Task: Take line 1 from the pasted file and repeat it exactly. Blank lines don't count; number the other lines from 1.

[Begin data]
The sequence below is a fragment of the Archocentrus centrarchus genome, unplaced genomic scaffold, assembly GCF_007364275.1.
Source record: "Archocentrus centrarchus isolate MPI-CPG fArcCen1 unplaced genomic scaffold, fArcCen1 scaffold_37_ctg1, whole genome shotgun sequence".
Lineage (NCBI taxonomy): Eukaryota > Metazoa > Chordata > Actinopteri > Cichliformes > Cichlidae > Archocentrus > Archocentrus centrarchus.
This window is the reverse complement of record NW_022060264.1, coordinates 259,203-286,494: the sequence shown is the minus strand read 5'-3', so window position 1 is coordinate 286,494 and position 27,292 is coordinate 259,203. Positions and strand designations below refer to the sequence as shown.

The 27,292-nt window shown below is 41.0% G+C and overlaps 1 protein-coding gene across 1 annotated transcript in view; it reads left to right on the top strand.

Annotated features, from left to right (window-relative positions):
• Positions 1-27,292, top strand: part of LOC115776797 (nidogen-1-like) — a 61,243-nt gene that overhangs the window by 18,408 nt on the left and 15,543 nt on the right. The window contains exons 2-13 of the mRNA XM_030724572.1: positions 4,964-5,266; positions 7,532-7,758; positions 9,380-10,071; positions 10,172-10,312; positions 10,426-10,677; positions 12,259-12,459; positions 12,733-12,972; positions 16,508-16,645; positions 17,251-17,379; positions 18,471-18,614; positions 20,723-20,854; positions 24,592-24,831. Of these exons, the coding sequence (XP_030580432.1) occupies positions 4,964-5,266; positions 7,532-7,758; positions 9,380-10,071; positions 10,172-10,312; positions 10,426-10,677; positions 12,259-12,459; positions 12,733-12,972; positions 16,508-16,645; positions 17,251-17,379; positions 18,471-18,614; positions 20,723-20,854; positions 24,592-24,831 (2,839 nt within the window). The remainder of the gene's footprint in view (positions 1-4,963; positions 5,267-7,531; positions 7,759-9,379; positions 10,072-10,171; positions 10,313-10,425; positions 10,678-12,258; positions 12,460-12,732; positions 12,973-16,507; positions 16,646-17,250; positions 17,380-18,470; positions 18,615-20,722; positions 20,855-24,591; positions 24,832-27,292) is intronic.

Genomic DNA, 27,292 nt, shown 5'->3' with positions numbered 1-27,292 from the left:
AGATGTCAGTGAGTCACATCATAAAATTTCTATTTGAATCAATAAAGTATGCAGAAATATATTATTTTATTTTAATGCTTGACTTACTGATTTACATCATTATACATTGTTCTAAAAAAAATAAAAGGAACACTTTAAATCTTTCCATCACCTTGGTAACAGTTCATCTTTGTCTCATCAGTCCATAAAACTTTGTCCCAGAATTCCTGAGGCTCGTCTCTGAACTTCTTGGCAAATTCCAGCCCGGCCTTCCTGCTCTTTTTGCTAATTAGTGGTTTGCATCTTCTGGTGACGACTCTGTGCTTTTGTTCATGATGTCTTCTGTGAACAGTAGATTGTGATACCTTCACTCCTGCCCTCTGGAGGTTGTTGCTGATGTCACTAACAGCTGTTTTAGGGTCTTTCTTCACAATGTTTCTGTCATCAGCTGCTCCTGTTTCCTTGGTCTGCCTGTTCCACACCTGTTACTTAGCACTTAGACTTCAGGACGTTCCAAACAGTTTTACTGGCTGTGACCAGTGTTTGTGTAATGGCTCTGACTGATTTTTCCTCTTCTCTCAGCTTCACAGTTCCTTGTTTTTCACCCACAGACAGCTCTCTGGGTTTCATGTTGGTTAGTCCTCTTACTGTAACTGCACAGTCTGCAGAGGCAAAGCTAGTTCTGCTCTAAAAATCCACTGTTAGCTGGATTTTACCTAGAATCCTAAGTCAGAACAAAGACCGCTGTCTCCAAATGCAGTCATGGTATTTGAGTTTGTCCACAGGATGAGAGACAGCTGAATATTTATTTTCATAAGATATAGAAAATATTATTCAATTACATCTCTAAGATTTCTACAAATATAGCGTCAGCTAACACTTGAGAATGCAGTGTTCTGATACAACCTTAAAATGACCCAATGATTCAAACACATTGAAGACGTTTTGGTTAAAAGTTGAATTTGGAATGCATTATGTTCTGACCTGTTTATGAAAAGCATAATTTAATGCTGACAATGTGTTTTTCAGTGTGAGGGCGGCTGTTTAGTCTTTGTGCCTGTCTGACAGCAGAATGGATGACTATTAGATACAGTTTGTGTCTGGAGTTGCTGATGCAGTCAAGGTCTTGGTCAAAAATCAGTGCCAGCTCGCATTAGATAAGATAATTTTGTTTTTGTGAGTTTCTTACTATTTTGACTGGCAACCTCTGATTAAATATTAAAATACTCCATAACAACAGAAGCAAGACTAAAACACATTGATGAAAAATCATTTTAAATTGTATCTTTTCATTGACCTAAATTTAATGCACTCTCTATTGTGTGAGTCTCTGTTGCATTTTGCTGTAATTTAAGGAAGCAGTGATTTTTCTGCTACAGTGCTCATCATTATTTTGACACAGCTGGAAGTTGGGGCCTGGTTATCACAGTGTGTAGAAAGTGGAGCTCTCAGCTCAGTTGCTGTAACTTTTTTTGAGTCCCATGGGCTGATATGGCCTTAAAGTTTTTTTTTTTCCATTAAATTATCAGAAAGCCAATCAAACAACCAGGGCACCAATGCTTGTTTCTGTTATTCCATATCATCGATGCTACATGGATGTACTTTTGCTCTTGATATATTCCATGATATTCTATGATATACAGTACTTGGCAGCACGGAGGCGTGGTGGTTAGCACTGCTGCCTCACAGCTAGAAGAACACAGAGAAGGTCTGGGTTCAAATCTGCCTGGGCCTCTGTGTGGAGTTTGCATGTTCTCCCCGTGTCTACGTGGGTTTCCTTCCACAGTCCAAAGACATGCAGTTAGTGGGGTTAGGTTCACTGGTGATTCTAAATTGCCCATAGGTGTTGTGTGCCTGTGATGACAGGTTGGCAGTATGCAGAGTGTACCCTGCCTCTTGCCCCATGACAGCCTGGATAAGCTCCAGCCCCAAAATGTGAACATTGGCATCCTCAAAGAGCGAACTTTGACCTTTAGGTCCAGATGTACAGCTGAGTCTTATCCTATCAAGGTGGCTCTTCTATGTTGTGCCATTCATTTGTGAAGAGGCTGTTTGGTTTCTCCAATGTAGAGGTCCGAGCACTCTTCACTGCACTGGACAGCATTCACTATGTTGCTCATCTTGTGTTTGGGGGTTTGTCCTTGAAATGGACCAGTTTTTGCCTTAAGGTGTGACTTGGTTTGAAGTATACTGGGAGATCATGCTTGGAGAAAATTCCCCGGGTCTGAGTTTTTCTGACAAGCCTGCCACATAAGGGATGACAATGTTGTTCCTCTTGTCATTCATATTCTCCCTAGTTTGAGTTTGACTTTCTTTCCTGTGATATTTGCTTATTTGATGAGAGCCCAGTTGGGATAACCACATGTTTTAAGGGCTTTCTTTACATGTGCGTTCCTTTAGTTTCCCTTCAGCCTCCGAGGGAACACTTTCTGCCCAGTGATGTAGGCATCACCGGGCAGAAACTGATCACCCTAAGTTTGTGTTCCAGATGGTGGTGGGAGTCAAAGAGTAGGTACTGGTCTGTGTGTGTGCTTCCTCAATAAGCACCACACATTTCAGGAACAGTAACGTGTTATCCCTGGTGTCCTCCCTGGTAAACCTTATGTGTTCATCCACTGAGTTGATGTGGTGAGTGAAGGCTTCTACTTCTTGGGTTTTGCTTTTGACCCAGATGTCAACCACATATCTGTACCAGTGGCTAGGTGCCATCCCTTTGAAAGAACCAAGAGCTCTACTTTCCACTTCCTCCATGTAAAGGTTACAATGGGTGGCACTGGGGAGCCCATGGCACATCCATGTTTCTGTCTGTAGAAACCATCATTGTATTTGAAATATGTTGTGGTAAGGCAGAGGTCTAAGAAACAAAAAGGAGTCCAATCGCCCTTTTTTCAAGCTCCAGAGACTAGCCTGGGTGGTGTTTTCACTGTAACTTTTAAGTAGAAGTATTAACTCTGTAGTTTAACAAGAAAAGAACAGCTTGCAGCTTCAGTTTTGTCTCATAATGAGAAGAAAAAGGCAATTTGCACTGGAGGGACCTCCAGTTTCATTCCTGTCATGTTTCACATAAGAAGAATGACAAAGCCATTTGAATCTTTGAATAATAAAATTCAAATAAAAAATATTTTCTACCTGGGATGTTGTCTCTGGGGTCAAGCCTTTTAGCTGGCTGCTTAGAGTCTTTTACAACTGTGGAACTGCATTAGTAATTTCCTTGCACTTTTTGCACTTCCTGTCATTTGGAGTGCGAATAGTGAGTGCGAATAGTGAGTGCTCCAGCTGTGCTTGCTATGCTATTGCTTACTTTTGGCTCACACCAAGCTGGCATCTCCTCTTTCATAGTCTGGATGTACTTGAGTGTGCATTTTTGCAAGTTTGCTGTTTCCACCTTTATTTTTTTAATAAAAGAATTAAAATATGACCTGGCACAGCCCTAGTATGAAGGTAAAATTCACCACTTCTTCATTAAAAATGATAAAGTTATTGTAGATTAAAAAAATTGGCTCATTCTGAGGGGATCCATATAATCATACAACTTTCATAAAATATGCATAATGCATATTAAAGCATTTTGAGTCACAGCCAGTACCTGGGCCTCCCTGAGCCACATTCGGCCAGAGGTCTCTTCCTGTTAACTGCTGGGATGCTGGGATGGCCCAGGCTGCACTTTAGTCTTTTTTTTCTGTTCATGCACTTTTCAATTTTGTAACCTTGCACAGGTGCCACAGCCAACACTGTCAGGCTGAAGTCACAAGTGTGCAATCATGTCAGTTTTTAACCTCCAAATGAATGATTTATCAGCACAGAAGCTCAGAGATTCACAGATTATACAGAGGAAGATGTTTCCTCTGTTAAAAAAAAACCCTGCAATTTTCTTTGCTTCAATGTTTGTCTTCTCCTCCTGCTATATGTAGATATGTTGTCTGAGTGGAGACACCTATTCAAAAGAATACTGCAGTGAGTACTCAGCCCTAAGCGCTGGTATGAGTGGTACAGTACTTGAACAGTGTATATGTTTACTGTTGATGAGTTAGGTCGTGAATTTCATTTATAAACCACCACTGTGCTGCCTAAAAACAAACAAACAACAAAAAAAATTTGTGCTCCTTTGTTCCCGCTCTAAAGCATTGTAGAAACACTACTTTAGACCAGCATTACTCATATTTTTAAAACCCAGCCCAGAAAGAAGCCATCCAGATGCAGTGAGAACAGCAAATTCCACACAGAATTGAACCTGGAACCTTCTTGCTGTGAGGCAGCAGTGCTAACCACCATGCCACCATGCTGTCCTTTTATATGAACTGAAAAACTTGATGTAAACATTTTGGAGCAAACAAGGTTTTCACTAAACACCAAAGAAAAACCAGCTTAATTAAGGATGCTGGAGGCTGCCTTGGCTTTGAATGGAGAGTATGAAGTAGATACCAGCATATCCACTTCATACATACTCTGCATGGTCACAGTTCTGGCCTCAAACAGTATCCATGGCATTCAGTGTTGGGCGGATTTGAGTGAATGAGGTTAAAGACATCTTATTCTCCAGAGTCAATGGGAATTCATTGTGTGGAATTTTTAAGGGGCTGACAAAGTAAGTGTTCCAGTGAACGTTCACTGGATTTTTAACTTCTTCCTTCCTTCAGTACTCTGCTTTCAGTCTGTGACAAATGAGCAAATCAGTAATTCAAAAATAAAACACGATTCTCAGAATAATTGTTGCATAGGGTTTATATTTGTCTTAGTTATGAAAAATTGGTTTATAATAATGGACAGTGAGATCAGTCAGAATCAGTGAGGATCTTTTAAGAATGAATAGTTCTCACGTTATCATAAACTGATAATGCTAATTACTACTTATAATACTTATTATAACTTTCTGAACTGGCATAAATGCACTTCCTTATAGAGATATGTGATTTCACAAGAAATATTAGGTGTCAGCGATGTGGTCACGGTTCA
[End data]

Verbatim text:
The sequence below is a fragment of the Archocentrus centrarchus genome, unplaced genomic scaffold, assembly GCF_007364275.1.